The Letter to Diognetus is a masterpiece of secularity. It says Christians don’t differ from others in what they eat, in how they dress, or in how they speak, but only in how they live.
I think theological speculation is precious for culture and even for the Church, but there was a great danger, and there still is, of identifying faith with theology, and of not realizing that Christianity is not a system of principles, but a fact. Then it is perfectly logical that human reason should speculate on this fact and draw principles on the basis of classical philosophy–not in order to oppose it, but for comparison. Our Lord Jesus Christ is not a philosopher, but a person whom we Christians believe to be also God. He was born in a historical moment in a precise place. He is like a blade of light that struck a historical place. Principles have no fixed place. Aristotelian philosophy is not the philosophy of Athens, it is simply Aristotelian. But Christianity has a place–Palestine, then Rome–because of a simple fact. Its universal vocation placed it in what was the capital of the civil world of the time. If the capital of the world had been Cologne, then the papacy would have been in Cologne; St Peter would not have gone to Rome, but to Cologne, if Cologne had been in existence.
Personal experience is greater than politics. This is the watershed for us, and our point of encounter: the primacy of society, as experience of the “I,” before the State. This is the crucial point, and it is transversal to the parties: politics is a service.
In the present moment of history, politics and the State are in confrontation with the Libertas ecclesiae, not only on the fundamental point of human identity, but even on the fact of serving a concrete reality that risks losing its well-being and falling apart. We speak of libertas ecclesiae and of a truly lay State not so as to affirm an abstract philosophical principle, but rather so as to ask questions about how to help an entrepreneur who wants to build, about how to help a needy family that has not enough money to send the children to school.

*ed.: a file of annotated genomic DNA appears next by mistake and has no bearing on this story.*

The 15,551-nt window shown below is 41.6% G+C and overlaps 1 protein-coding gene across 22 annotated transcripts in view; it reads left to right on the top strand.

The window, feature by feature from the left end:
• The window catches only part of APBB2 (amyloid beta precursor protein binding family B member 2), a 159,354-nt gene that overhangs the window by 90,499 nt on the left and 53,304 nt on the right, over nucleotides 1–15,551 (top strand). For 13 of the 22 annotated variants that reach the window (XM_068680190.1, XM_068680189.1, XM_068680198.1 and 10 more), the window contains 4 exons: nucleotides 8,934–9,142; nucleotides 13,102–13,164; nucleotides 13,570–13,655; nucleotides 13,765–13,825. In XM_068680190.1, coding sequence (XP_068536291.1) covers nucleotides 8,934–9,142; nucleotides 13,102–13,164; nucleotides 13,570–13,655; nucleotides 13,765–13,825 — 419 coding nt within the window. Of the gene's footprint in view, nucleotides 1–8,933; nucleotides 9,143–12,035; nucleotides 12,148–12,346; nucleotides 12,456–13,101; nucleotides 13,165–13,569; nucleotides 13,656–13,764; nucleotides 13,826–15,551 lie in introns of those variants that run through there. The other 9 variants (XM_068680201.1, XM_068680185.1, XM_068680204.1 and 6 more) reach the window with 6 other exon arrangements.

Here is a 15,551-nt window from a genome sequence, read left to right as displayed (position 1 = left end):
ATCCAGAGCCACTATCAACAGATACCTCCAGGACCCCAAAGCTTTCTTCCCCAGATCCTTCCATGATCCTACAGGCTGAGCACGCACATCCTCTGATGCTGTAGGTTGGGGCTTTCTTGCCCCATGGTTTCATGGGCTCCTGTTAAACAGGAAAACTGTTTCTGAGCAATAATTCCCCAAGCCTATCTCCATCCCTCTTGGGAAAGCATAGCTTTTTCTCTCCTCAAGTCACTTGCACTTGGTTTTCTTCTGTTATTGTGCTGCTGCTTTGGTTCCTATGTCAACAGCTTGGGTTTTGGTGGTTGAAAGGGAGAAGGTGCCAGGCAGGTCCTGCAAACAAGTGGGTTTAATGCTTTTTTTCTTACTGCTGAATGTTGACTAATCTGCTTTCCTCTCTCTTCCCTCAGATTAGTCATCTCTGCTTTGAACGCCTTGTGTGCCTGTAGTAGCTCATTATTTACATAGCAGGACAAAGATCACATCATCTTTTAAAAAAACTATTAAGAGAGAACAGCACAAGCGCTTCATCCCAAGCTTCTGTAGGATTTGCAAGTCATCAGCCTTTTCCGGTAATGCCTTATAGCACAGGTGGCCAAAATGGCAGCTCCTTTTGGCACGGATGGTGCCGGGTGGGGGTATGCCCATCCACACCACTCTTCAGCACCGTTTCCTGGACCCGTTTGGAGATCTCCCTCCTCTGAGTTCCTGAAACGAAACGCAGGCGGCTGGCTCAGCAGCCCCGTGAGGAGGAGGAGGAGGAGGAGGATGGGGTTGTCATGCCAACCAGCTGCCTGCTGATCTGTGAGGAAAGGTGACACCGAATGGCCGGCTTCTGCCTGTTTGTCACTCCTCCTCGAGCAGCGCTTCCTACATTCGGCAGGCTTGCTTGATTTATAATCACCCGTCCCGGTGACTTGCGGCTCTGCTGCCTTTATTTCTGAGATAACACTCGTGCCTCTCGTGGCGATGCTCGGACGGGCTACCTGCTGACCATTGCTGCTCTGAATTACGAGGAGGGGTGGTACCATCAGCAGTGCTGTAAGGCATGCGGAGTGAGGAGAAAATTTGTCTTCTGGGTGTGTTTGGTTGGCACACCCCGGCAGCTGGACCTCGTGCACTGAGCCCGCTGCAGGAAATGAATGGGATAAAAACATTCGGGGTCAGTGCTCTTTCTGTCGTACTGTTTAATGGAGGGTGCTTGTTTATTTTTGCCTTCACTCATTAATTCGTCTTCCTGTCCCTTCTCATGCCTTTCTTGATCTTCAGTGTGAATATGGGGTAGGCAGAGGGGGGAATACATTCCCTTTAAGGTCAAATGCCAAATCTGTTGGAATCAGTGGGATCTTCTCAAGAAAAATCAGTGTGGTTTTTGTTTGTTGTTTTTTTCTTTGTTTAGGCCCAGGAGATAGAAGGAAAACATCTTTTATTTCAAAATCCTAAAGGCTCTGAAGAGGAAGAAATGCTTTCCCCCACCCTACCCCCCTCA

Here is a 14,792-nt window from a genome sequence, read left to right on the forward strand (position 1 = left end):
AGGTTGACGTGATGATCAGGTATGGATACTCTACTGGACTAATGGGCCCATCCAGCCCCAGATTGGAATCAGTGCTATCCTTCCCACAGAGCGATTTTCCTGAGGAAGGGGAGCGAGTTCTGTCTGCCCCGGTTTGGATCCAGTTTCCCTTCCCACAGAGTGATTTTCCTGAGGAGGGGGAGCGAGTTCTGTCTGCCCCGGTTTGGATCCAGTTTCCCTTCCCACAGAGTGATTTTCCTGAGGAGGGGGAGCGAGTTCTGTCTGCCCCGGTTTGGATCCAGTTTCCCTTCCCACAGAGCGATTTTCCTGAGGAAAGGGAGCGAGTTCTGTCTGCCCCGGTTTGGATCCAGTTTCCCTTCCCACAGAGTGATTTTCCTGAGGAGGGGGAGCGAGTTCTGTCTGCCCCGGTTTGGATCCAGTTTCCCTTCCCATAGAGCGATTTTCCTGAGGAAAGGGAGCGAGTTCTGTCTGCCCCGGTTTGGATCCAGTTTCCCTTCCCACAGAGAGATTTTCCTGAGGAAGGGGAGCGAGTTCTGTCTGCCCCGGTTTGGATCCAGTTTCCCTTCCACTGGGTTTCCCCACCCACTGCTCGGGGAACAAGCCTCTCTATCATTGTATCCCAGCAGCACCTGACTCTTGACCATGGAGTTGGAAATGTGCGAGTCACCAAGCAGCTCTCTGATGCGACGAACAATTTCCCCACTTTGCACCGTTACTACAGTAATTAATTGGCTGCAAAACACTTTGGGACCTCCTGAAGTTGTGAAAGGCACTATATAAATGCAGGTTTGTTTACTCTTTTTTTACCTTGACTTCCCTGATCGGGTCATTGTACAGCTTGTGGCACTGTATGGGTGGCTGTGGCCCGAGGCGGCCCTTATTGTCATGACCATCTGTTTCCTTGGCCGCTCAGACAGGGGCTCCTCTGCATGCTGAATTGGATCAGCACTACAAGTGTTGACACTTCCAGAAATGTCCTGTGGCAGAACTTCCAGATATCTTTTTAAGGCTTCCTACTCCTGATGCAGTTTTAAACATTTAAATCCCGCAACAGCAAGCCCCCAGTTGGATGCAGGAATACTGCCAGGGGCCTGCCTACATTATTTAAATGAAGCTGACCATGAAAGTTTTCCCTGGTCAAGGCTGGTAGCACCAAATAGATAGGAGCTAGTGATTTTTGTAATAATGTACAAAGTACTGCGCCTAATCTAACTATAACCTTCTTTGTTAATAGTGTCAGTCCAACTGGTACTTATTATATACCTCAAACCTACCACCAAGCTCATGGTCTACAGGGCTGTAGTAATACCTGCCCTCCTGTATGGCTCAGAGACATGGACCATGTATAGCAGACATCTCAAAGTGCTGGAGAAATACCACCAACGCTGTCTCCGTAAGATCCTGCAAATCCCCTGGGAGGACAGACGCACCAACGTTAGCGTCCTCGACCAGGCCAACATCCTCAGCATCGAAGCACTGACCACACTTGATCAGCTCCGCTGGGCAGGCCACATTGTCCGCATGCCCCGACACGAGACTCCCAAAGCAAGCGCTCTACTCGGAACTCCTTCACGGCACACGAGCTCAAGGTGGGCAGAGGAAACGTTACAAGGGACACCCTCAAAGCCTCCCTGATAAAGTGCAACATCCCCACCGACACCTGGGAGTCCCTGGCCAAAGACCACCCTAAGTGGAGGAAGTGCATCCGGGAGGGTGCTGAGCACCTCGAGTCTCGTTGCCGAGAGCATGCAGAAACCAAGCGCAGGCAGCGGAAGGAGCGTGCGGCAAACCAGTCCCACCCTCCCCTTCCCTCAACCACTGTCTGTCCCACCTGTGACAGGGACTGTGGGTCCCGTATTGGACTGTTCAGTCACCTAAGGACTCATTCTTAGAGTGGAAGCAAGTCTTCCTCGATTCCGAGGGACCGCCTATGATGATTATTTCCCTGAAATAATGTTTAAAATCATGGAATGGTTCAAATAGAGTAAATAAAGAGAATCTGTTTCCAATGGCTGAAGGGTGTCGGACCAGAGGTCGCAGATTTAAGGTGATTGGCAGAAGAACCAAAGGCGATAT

Today, the State is synonymous with the reduction of personal freedom, not the contrary. What I find astounding in situations like we have in Italy is ignorance of the fact that people who form associations can be a great help for the State, and not something harmful or a drain on resources. Think of the question of schools and education. I don’t understand why people insist on the term “private schools.” I would prefer to speak of independent schools, where it is the families who organize the teaching that they judge most suitable for their children; independent, not private or Catholic, and this is an enormous, extraordinary help for the State that is struggling, often with harmful consequences.
The problem is to give the best that is possible today, for myself and for those around me, and this is the problem we all have. The problem is conceiving oneself, before countless problems, before a State full of difficulties, with an historical experience able to overcome all the difficulties and conceiving the various popular identities as a source of enrichment and not a source of diversity and danger. From this point of view, the present moment is a fascinating one, if we accept this challenge.
Costantine the Great.
Ancient Civilization at the Crossroads
Between East and West
A complex, many-sided personality, Constantine (Naissus, 282 – Nicomedia, 337), son of Constantius Chlorus and Helen, was the author of the famous Edict of Milan, in 313, which was the first step towards the full recognition of Christianity. He generously fostered its spread, and did not hold back from interference in both doctrinal and ecclesiastical questions.